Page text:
South Africa is in the fifth month of lockdown. The country has been affected not only by a spiralling economy and all the legalities that come with that, but also a raft of seemingly inconsistent and ill-considered 'rules' and regulations – one of which only came into being after the ban was announced.
Health and well-being is paramount and with that, no-one can argue. However, it is being argued that many of the regulations may bring greater ill-health than the COVID-19 pandemic itself. In the UK, The Telegraph reported that a newly revealed government report indicates that 'Tens of thousands more people could die from the effects of the Covid lockdown and efforts to protect the NHS than from the virus itself'. Published in April by experts from the Department of Health, the Office of National Statistics, the government's Actuary Department and the Home Office, the report said that up to 25 000 people could die from delaying treatment for non-coronavirus-related illnesses in the first six months of the pandemic, with a further 185 000 dying in the medium to long term. Experts say that healthcare delays and the economic fallout of the coronavirus could result in up to 200 000 deaths. The report also warned of a rise in suicides, deaths owing to accidents in the home, and domestic violence.
However, Simon Wren-Lewis, an Oxford economics professor, commented that government's focus "should be on ridding the UK of coronavirus rather than continuing to ease lockdown. If we continue to put ending the lockdown above bringing infection levels down, the "grim reality of a deeper and longer recession will only become more likely".
No-one discounts the need to ensure that beds are available for those who battle COVID-19, but the mixed messages and regulations that go out are, at times, beyond understanding.
The alcohol ban came out of the blue – no producers or shop owners were given any warning and President Ramaphosa made the announcement before the regulation came out; although that followed swiftly a half hour later. Since government has stated how important it is for people to be employed – which we echo wholeheartedly – it is worth considering the tens of thousands of people who are, once again and so unexpectedly, without work. And yet another revenue stream has now dried up for government. According to stats, the alcohol industry lost R18bn in revenue and R3.4bn in excise taxes from the beginning of lockdown to 1 June. The Department of Trade and Industry revealed that the tavern industry is estimated to be worth between R40bn and R60bn and accounts for 80 to 90 percent of township alcohol sales and 43 percent of all alcohol sold in South Africa. It is unfortunate that, for so many years, government did not introduce programmes to educate its citizens about the consequences of alcohol abuse, nor the consequences for those who accept bribes for turning a blind eye to drunk driving.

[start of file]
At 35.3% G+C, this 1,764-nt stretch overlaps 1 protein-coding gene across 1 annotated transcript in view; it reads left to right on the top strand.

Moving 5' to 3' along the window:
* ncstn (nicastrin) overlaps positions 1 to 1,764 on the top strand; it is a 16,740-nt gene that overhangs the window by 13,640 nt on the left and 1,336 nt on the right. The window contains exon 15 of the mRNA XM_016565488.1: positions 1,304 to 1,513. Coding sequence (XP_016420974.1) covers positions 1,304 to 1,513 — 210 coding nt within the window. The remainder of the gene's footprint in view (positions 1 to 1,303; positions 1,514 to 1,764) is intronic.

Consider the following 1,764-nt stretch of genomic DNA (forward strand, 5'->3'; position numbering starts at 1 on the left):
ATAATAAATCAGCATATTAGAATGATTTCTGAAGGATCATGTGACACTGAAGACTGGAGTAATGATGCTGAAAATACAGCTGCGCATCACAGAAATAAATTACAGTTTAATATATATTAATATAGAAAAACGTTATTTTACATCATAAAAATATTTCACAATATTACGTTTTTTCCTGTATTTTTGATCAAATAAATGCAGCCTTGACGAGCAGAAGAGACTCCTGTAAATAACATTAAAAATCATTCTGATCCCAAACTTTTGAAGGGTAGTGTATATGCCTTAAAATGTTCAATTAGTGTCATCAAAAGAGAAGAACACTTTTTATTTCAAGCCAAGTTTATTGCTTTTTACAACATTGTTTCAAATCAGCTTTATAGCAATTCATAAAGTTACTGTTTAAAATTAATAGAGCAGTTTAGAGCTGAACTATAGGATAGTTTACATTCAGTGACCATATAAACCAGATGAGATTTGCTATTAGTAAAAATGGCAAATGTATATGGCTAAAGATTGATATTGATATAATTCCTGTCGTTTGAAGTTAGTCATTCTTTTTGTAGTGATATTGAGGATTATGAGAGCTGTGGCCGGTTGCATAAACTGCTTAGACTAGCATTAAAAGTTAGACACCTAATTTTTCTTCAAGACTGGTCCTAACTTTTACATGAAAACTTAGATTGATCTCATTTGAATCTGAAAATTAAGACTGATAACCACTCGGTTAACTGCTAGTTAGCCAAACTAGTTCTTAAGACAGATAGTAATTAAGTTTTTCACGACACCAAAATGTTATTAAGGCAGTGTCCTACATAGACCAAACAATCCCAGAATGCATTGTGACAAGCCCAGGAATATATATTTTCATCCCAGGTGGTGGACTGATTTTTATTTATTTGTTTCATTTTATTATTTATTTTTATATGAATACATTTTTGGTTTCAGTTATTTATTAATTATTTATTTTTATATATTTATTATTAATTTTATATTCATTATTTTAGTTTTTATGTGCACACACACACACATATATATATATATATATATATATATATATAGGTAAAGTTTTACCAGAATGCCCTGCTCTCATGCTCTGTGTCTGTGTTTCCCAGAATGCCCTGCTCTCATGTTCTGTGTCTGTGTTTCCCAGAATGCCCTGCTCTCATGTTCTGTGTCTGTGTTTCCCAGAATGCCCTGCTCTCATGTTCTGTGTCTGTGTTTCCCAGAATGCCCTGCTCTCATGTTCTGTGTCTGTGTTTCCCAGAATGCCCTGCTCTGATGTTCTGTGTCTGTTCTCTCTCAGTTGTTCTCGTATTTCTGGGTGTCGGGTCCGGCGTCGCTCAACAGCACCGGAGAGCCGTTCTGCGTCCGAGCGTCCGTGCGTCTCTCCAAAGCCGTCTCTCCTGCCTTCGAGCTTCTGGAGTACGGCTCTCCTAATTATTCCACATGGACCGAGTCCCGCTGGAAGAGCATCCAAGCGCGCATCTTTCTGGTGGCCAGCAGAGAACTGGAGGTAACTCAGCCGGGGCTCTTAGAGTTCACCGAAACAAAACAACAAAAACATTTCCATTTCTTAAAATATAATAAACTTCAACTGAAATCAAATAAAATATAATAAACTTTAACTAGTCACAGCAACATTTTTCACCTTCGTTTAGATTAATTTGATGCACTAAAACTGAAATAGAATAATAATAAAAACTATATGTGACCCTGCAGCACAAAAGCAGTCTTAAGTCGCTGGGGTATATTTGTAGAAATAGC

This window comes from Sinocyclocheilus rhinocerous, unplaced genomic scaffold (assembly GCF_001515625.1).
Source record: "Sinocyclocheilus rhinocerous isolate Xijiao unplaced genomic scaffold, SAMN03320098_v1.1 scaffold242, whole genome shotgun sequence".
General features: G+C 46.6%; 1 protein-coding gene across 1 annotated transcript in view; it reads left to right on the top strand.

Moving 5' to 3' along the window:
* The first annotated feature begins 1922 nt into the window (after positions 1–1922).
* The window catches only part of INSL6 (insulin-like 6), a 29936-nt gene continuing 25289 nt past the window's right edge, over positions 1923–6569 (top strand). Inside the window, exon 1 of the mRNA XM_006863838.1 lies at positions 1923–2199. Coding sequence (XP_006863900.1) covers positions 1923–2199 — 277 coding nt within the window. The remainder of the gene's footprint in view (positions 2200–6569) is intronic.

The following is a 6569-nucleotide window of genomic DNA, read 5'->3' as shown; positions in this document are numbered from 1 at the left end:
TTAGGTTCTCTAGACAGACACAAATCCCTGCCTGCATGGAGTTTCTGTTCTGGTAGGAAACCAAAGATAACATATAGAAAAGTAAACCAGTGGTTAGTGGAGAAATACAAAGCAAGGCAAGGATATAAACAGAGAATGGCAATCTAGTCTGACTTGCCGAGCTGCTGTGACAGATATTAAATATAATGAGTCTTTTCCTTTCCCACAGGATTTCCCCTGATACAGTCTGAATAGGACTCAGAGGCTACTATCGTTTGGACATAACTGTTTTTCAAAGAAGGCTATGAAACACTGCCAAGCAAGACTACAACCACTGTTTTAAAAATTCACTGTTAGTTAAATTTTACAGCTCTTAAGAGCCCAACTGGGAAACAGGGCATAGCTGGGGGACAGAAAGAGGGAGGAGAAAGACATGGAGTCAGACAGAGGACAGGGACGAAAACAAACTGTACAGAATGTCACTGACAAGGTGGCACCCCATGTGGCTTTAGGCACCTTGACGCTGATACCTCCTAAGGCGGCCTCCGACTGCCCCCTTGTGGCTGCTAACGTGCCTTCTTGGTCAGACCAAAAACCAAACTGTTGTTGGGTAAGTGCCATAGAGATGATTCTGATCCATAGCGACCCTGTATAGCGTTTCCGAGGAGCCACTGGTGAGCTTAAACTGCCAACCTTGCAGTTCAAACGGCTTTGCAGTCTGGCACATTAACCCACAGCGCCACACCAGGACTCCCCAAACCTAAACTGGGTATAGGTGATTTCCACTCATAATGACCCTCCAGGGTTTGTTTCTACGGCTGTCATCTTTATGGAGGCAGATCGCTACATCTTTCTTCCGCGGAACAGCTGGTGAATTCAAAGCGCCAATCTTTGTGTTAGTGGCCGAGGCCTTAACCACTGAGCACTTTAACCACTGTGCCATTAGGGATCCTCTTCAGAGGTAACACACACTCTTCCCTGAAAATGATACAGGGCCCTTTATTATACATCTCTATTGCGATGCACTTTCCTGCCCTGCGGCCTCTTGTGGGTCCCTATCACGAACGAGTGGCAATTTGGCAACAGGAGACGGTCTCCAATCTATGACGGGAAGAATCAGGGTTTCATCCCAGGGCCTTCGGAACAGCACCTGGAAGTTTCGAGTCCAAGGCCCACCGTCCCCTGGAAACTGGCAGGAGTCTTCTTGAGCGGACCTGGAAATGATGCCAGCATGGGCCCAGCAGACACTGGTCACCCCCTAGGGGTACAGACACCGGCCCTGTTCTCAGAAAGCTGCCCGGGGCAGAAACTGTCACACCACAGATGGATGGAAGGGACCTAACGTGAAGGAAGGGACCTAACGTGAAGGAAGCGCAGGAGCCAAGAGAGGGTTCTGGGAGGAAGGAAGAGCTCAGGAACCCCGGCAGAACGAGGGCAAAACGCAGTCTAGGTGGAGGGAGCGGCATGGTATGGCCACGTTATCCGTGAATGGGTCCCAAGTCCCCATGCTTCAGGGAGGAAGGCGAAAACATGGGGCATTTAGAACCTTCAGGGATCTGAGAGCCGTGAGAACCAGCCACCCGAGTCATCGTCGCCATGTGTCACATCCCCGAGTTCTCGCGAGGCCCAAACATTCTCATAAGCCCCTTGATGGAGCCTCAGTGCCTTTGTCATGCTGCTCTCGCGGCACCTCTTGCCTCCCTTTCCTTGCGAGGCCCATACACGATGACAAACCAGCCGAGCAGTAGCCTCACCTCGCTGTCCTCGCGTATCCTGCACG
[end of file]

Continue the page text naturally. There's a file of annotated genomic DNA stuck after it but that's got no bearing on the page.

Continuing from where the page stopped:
And of course there are so many other anomalies of which everyone is aware – such as taxis being jam packed, oh, of course with a mandatory number of centimetres of open window, but there can be no visiting of relatives and friends.
The worrying aspect of the current situation is that many people are tired of incomprehensible decision making and being treated as brainless; they are taking less care; the exact the opposite of what government wants to achieve.
And as our money goes into the bottomless pit that is SAA, government has secured an IMF loan to the tune of R70 billion. Corruption abounds and goes unpunished – will government have to account for every cent?
In South Africa, August is Women's month, marked on 9th August. Celebrations are likely to be muted during lockdown. As women globally continue to fight for equality, the traditional roles women play as nurturer and carer are being sorely tested during this time of uncertainty. Coming to terms with being unable to spend time with family members in need during this time, while wearing additional hats such as teacher comes with a price. In addition, the abuse of women in all walks of life rises. This crisis knows no boundaries or time frames and the success in bringing perpetrators of abuse to court eludes authorities. In a 'good news' category, the decision by Sudanese authorities to make major changes to their laws, including scrapping female genital mutilation, public flogging, and the requirement that a woman must get a permit from a male family member to travel with their children can be celebrated.
without prejudice wishes the women of South Africa the strength to continue the fight for what is right, while retaining the essence of being a woman, not in a man's world, but in a world where there is a place of value for everyone.